By David H.T. Wong
David H.T. Wong is an architect and historian.
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Additional info for Escape to Gold Mountain: A Graphic History of the Chinese in North America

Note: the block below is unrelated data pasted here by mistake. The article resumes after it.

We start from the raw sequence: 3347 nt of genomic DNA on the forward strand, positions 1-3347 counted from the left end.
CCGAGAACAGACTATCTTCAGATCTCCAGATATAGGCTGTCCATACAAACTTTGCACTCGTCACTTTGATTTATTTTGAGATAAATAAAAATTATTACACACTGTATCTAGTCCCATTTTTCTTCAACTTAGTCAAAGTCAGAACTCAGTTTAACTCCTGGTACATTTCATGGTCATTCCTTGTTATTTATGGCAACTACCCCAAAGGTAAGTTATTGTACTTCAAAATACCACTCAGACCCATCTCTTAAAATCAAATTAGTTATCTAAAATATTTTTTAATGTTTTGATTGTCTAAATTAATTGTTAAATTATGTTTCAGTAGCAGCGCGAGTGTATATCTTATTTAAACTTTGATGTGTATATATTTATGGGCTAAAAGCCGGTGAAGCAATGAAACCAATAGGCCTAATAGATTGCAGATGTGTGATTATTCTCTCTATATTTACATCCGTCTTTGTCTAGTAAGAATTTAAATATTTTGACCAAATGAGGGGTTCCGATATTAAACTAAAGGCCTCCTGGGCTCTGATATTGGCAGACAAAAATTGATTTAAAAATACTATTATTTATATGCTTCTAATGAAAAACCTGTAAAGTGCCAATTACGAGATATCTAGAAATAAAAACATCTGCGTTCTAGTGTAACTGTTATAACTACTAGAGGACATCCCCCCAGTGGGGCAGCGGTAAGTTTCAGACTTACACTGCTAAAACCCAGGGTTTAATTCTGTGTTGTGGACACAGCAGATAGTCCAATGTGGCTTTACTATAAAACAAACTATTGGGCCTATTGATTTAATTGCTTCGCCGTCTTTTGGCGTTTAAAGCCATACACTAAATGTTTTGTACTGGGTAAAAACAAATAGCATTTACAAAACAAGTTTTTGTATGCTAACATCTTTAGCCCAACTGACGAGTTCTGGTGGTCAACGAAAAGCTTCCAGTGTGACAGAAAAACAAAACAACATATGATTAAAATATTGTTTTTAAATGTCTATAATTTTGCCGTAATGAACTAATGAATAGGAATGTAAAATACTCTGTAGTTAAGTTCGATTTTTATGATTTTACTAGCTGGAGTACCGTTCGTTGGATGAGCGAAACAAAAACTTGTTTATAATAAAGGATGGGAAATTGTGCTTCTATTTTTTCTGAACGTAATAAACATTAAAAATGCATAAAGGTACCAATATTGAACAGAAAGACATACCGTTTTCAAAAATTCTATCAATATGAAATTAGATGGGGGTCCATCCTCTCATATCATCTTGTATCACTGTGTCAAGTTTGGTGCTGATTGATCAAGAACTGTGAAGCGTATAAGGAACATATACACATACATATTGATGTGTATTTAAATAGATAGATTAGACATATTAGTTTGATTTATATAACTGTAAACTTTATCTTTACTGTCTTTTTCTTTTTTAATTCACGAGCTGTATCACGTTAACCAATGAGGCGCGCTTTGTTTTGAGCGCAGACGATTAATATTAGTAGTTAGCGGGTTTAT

Dr Connie C. So, Senior Lecturer, American Ethnic experiences, college of Washington, Seattle, Washington regardless of profound contributions to the Americas for greater than a hundred and fifty years, the tale of the chinese language within the usa and Canada continues to be commonly unacknowledged. David H. T. Wong’s photograph novel, Escape to Gold Mountain, stunningly records the old prejudice, discrimination, and hostilities confronted by way of chinese language american citizens and chinese language Canadians. whereas targeting the Wong family’s epic trip from Southern China to North the US, the writer skillfully recounts a bigger tale concerning the chinese language humans within the Americas. My kinfolk emigrated from Hong Kong to the USA in 1969, while i used to be 4 years outdated. We left to rejoin my mother’s kinfolk, already within the usa. because the mid-nineteenth century—after the Opium Wars, drought, and famine in Toisan/Taishan, and the profession of the rustic via foreigners—my maternal ancestors had sought possibilities in “Gold Mountain,” the identify given to the USA. yet the United States used to be no longer a welcoming land of gold; in its place, chinese language immigrants have been frequently greeted by way of prejudice, outrageous taxes, and actual violence. Overcoming the hostilities, many chinese language immigrants, just like the Wong kin profiled during this novel, tailored and made the hot kingdom domestic. transforming into up, I heard many relations tales approximately my Toisanese/Taishanese great-great-great maternal grandfather, a gold prospector in California; my great-great maternal grandfather, a translator at Angel Island prison; my maternal great-grandfather, a exertions contractor and the founding father of the Woo family members organization in Seattle; and my maternal grandfather, a member of the united states army police. whereas there has been overt discrimination, there have been nonetheless extra fiscal possibilities and a better danger for a extra promising destiny for his or her little ones within the usa. Like many others, my mother’s kinfolk was once separated via wars and immigration legislation. It was once now not until eventually after the 1945 conflict Brides Act that my maternal grandmother (and different chinese language girls) might eventually sign up for their husbands within the US. After adjustments to the Immigration legislations of 1965, my mom may possibly ultimately subscribe to her kinfolk. I grew up within the predominantly Asian-American local of Beacon Hill in Seattle, Washington, the place the results of this ancient separation of households used to be commonly felt. but, in the course of my whole secondary-school schooling, the tales of chinese language americans and different Asian and Pacific Island american citizens, have been appreciably absent. utilizing ancient records, excerpts from interviews with aged citizens, and finely precise illustrations, Wong captures the ache, frustration, and braveness of early chinese language pioneers and their contemporaries and makes it comprehensible for readers of many age teams. This was once details I actively sought as a tender scholar. the results of Wong’s efforts is a relocating portrait of a heroic humans jointly resisting oppression, adapting to an unfriendly land, and finally remodeling it right into a domestic for his or her descendants.